7. Café du Monde

Café du Monde is a traditional coffee shop that originally started as a coffee stand in 1862. A staple of the French Quarter for more than 150 years, Café du Monde is open 24 hours a day, every day of the year except Christmas, so it’s the perfect place to stop for a late night treat. The shop is known for its café au lait and mouth-watering beignets, which are French-style doughnuts topped with powdered sugar.

5 Historical Attractions in the White Mountains Region

When you stay at Bluegreen Vacations’ South Mountain Resort in Lincoln, New Hampshire, you can experience the scenic landscapes, engaging outdoor activities, and rich history that have made the White Mountains region famous. This part of upper New England is full of beauty and entertainment all year round, with hiking and water activities in the warmer months and snow sports in the winter.

In every season, you can also explore the numerous historical attractions. The following are some of the most popular historical sites in the White Mountains region:

The Frost Place

A museum and educational center located in Robert Frost’s historical homestead, The Frost Place has long been a hub for poetry and the arts in Franconia, New Hampshire. Since 1976, the town has owned and managed the home where the famous poet spent 19 summers and lived full-time for five years starting in 1915. The carefully maintained homestead was built in the 1860s and provides stunning views of the White Mountains that inspired Frost’s work.

Visitors can wander through the small home and walk along a nature trail adorned with plaques showcasing the poems Frost wrote while living in Franconia. In addition to the museum, The Frost Place organization runs numerous programs for poets and scholars. In 1977, the nonprofit established an annual fellowship for emerging American poets that allows the winner to reside and write at The Frost Place over the summer months. The Frost Place also hosts an advanced poetry seminar and a teacher’s poetry conference every year.

Besaw Iron Furnace

The 200-year-old Besaw Iron Furnace is the sole blast furnace still intact in New Hampshire. It was constructed by the New Hampshire Iron Factory Company using local granite on the exterior and firebrick on the interior. In 1840, the furnace was rebuilt to include a hot blast, achieving its current height of 32 feet.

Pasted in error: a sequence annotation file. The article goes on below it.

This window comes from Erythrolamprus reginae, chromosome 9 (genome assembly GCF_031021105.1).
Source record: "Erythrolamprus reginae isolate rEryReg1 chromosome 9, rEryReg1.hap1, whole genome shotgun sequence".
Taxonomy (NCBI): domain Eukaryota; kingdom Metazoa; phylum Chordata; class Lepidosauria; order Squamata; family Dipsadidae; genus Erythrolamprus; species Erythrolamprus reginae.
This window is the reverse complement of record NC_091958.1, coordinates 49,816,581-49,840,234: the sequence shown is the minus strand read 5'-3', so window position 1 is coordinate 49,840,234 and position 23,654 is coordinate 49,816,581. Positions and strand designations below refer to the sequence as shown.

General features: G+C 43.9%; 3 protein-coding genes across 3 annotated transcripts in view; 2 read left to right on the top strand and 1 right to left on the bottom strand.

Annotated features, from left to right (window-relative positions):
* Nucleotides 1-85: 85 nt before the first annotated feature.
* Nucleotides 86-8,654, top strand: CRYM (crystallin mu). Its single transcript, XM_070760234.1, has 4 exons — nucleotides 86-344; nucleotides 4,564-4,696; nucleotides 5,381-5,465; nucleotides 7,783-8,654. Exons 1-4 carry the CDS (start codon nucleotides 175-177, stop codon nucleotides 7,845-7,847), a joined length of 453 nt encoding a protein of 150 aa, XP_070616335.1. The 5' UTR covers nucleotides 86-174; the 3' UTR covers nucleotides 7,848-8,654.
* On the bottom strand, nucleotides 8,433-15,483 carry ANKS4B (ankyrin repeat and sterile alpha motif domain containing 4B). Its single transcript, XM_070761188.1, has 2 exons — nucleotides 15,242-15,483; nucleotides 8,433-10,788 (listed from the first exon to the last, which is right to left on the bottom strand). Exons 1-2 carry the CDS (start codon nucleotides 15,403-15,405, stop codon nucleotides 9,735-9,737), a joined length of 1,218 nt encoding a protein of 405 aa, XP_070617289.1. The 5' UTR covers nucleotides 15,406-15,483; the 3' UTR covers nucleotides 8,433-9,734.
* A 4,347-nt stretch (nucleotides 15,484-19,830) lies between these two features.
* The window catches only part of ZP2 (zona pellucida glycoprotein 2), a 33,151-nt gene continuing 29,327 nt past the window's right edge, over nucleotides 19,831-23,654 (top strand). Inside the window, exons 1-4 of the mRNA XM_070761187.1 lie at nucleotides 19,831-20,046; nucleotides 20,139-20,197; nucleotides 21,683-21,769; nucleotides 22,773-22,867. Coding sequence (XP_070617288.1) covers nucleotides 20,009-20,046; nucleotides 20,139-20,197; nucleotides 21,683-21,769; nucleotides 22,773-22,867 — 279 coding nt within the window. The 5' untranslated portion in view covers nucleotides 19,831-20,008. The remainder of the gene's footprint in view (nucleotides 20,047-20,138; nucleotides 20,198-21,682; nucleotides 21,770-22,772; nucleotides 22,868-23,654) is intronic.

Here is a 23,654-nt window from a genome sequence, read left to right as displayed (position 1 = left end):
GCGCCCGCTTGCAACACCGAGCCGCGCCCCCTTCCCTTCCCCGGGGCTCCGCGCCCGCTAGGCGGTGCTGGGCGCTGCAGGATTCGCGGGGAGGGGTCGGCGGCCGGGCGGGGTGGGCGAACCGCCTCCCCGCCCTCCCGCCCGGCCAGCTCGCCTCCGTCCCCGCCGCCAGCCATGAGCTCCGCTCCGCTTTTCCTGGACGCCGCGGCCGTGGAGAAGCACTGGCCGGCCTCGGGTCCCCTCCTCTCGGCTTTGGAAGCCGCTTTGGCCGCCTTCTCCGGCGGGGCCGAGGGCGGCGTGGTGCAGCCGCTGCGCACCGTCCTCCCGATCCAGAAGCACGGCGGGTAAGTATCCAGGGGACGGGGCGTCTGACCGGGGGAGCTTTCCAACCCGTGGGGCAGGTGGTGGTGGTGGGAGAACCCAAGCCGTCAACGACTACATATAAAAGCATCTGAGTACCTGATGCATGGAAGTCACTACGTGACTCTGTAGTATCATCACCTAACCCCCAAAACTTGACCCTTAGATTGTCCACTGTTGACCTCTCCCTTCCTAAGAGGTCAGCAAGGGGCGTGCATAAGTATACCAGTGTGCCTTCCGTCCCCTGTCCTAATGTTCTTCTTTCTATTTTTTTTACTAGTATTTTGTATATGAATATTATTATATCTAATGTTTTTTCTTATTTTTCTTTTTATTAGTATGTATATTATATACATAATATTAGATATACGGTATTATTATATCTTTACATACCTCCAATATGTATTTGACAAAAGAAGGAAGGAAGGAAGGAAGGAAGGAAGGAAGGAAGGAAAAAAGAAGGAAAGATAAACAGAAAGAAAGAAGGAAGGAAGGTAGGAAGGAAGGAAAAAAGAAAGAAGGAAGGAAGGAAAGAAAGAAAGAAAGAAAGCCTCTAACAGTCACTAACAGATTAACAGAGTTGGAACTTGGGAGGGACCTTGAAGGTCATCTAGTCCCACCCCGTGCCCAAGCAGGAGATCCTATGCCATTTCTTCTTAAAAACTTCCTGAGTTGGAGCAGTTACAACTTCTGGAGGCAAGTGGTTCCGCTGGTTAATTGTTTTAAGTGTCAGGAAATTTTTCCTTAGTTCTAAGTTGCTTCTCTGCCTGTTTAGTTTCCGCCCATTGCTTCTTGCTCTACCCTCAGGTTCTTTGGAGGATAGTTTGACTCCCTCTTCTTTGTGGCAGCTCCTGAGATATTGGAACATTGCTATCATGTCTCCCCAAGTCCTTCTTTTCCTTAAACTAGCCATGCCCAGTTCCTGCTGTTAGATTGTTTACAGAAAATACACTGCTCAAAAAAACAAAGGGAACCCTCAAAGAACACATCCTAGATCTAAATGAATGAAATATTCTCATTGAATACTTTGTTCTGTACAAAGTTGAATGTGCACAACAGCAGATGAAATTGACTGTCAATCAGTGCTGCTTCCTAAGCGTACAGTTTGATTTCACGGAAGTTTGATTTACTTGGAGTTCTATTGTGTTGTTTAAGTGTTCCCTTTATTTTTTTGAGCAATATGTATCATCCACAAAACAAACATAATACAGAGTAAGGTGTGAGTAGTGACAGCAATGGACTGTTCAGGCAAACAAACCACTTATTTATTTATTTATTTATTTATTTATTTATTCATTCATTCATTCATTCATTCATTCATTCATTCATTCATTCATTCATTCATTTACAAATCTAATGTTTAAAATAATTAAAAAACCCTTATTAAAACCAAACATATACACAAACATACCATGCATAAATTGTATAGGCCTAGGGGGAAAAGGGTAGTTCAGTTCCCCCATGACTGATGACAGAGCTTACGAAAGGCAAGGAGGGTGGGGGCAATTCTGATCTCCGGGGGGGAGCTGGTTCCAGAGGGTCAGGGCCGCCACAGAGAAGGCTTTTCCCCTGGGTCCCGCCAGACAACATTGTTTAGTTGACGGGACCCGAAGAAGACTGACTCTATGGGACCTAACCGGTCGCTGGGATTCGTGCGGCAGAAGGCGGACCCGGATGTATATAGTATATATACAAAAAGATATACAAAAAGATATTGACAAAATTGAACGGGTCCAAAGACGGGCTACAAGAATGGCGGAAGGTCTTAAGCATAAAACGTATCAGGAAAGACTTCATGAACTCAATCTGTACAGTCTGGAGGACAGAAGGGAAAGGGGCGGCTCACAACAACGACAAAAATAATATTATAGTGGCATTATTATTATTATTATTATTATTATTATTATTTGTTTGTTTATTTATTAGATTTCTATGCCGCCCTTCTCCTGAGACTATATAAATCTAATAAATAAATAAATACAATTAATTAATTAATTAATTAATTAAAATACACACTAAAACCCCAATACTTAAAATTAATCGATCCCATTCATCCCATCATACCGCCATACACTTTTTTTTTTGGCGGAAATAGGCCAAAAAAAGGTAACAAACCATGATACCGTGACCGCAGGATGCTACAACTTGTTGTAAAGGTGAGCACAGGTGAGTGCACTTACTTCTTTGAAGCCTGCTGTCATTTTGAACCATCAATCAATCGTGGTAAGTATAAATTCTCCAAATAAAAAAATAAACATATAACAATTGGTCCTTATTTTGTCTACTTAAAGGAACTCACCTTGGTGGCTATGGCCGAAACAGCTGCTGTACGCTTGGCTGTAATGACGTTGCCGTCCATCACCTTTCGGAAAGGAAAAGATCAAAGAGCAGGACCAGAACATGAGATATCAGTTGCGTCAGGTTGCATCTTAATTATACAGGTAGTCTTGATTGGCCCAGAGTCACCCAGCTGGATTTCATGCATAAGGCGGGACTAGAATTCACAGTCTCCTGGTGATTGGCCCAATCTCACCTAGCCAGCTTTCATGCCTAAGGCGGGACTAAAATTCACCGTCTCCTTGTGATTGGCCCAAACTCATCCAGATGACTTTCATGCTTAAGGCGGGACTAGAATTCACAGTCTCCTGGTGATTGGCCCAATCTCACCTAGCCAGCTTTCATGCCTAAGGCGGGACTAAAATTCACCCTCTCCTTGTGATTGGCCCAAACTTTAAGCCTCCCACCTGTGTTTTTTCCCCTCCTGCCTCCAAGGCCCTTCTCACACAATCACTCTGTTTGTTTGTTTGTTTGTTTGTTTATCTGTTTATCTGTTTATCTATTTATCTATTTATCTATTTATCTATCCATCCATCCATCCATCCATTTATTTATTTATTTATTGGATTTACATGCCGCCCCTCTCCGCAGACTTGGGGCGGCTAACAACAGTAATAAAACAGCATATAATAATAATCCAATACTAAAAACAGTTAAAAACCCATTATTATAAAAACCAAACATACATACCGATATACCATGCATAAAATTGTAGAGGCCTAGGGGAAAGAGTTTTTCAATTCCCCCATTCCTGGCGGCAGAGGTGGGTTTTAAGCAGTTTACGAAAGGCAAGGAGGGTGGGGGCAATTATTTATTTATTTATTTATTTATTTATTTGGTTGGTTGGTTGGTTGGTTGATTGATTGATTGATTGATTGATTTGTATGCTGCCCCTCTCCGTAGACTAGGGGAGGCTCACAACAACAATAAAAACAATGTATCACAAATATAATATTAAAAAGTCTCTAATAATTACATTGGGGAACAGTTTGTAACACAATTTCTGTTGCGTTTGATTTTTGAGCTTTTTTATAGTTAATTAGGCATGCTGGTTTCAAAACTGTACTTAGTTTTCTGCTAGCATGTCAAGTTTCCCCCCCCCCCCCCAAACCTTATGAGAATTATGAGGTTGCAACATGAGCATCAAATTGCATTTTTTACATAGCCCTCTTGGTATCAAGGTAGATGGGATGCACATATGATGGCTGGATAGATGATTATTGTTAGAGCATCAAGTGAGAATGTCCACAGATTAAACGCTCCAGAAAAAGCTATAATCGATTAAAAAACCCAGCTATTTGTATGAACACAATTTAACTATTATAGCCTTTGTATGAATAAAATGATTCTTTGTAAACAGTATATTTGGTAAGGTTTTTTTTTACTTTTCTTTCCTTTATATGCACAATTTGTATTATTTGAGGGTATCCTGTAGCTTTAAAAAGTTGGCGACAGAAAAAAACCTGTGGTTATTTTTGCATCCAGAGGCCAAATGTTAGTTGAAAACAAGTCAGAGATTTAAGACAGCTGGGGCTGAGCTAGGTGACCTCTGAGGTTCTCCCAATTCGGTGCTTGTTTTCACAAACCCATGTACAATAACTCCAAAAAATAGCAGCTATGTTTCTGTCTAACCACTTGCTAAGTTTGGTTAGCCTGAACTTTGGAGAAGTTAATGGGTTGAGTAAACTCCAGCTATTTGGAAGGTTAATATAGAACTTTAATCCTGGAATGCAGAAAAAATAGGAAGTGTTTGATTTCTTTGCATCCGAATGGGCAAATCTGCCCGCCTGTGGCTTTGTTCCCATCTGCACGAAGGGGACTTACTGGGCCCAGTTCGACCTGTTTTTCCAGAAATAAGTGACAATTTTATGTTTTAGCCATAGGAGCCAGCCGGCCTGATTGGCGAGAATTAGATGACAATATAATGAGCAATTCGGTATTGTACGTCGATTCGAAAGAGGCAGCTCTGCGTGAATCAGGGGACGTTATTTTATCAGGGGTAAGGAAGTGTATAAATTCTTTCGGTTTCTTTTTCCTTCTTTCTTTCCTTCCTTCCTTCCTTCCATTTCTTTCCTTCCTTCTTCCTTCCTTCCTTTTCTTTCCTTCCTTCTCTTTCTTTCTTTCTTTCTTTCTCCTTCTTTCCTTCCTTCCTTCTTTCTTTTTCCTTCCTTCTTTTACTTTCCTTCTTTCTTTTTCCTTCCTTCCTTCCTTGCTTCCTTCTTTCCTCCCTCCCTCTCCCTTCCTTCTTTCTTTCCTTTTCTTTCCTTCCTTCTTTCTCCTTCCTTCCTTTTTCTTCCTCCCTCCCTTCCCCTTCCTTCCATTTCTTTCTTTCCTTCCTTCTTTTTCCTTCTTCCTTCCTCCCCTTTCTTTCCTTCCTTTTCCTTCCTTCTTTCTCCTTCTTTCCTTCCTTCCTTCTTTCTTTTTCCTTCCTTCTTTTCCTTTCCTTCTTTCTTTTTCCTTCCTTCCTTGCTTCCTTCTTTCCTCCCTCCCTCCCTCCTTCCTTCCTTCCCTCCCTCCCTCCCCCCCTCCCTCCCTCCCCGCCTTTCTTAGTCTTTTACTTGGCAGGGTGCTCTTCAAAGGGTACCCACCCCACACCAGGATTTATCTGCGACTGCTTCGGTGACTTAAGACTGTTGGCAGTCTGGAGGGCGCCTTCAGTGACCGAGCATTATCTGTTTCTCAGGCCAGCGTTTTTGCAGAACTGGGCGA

When the trees and ore in the area dwindled in the 1860s, the furnace was abandoned. Visitors today can examine a scale model of the furnace and view equipment that was used to make iron. While the actual stone stack is secured for safety reasons, visitors can still view the structure from across the Gale River.

Canterbury Shaker Village

syrup shop shaker village

Shaker Village Shop – Image courtesy user Liz on Flickr.

A National Historic Landmark, Canterbury Shaker Village features 25 restored original Shaker buildings as well as four reconstructed structures. The community is one of the best-preserved Shaker Villages, with the original Meetinghouse from 1792 and the first Dwelling House from 1793 still intact.

In addition to the preserved Shaker buildings, Canterbury Shaker Village includes 649 acres of land under permanent conservation easement. The charming Shaker structures, fields, forests, and ponds combine to create one of northern New England’s most scenic locations. Visitors can tour the historical buildings and grounds before exploring the fine dining and distinctive shopping available in the Village.

Museum of the White Mountains

Founded in 2013 at Plymouth State University, the Museum of the White Mountains is dedicated to preserving and sharing the cultural and environmental history of the White Mountains region. The free museum offers on-site and virtual exhibitions to make its materials accessible to more people.

Among the exhibitions it has hosted are an art show inspired by the region’s natural beauty and a show on the geological forms that facilitate outdoor activities in the area. At the gift shop, visitors can also discover items created from sustainable materials by local artisans.

Covered Bridges

In the White Mountains, some of the most popular historical landmarks are the covered bridges scattered across the region. Many of these structures were constructed between the early 1800s and the early 1900s, and they remain an iconic part of the White Mountains landscape.

From a covered bridge, you can watch a powerful river flow past, savor a quiet moment, or take refuge during a summer shower. Each bridge is distinct, so it’s worth stopping at a few to observe the different features and surrounding landscapes. Some of the oldest covered bridges in the White Mountains region are the Bartlett Covered Bridge (1851), the Bath-Haverhill Covered Bridge (1829), and the Bath Covered Bridge (1832).